How To Explain DADT to a 4-year-old

This morning, in response to a story on NPR, Ruby asked me what “Don’t Ask, Don’t Tell” means. Never one to shy away from an opportunity to explain extraordinarily complicated issues to a young child, I dove right in…

First I started by explaining that the people in the army and navy don’t have as many rights as we do. For example, if I wanted to quit my job, I could do that any time I wanted. But people in the military aren’t allowed to quit. And if my boss told me that I had to move to Kansas, I could just say no. But in the military, if your boss tells you to move to Kansas, you have to do it. Ruby asked why people weren’t allowed to quit, and I said it’s because sometimes people in the military have to do really difficult things, and that too many people would want to quit. “Couldn’t they let just one person quit?” she asked.

Okay, now that we’ve established that people in the military have fewer rights I started explaining about love. I said there are some people who love other people who are the same sex as them. I said my friend Justin at work is married to a man and he only loves men. And I told her that I only love women. I asked her what kind of people she thought she would love, and she said she’d want to marry a man — not surprising given her age, gender, and that I was in the car with her. ūüôā

Then I gave her some examples of people she knows who love both men and women — maybe that’s the kind of person she is? And she immediately said that *that* is how she is. She loves both.

Note that through all of this I wasn’t using any labels: no “gay”, “straight”, “bisexual”, “homosexual”. Those are shortcuts that are handy when talking with adults, but I think they’re too rigid to use when introducing this kind of a concept to a child — especially when I’m framing the conversation in terms of the individuals you love.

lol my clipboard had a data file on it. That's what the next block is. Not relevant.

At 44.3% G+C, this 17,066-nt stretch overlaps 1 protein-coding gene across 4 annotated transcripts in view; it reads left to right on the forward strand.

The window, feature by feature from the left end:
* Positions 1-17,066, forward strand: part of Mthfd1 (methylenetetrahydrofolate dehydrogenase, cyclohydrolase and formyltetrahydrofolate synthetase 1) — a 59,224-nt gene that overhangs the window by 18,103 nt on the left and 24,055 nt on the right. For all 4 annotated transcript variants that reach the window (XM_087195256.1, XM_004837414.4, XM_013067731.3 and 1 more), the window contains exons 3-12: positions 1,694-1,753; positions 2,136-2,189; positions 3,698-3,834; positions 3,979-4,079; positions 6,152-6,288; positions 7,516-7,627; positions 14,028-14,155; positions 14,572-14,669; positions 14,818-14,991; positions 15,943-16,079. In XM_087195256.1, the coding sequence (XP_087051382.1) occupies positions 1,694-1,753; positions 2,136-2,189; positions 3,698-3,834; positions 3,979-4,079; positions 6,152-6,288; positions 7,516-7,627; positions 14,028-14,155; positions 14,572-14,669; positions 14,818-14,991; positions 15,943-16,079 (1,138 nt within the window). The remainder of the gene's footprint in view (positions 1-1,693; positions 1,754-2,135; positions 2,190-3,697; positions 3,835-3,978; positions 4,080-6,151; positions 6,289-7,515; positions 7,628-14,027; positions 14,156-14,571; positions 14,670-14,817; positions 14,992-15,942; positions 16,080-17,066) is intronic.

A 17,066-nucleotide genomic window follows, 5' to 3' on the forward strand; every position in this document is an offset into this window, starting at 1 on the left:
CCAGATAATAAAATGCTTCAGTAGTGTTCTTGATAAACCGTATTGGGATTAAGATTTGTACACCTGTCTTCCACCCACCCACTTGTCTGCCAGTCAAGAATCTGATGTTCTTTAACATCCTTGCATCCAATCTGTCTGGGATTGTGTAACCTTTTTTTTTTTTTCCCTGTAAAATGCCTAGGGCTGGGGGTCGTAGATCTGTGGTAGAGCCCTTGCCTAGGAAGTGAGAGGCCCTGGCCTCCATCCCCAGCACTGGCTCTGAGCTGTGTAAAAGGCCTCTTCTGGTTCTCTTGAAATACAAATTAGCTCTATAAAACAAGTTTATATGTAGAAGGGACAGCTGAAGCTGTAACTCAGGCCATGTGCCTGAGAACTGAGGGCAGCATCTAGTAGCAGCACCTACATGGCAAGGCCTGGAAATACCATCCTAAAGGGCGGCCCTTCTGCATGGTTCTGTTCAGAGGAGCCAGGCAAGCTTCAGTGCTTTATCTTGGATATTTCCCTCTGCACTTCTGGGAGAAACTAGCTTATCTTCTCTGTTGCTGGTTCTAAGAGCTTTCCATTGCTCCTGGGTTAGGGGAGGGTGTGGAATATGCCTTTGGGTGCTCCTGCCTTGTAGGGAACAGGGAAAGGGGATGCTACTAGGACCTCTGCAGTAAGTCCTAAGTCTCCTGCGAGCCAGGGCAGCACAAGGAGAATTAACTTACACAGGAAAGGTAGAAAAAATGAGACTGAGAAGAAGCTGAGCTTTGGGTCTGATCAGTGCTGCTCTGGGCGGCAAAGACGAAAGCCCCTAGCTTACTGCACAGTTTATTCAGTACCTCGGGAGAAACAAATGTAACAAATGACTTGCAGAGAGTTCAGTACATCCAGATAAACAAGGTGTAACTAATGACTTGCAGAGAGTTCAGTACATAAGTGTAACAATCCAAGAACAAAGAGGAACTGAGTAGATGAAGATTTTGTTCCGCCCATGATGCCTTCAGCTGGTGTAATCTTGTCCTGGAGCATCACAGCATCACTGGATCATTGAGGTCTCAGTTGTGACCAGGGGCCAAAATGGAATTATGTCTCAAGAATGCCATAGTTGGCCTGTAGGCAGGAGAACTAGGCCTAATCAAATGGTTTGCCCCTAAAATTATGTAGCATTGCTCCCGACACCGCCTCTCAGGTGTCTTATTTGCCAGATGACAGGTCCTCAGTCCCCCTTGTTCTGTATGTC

Okay, next step was to talk about where love comes from. I told Ruby: “love isn’t something you choose. It comes from deep inside you and it just makes you love someone. Do you think you could choose to not love Mama?” She said no, of course. “And do you remember when you started to love Mama? No, it was just there and it happened without you thinking about it. You didn’t choose it — it just happened”.

Moving on, I told her that some people don’t like it when a man loves a man or a woman loves a woman. I told her it makes them feel weird or uncomfortable or angry, or that it isn’t something they’re used to. And I told her that older people are more likely to feel this way, and that people in charge of the military are older and so they think a man loving a man is strange and don’t like it.

Finally, tying everything together, I explained that “Don’t Ask, Don’t Tell” means that if you’re in the military, it’s okay for a man to love a man or a woman to love a woman, as long as it’s a secret. But if they find out about it, then they’ll fire you. And that’s bad because the people who are getting fired really love their jobs.

I told Ruby that all of my friends and just about everybody I know thinks that it’s okay for a man to love a man or a woman to love a woman, and that we think “Don’t Ask, Don’t Tell” is a bad idea. But there are people in other parts of the country who disagree, and sometimes it takes a long time for the country to change. I said sometimes, this country changes too slowly.

“But Papa,” she said, “it just changed to fall yesterday!”

Gotcha Politics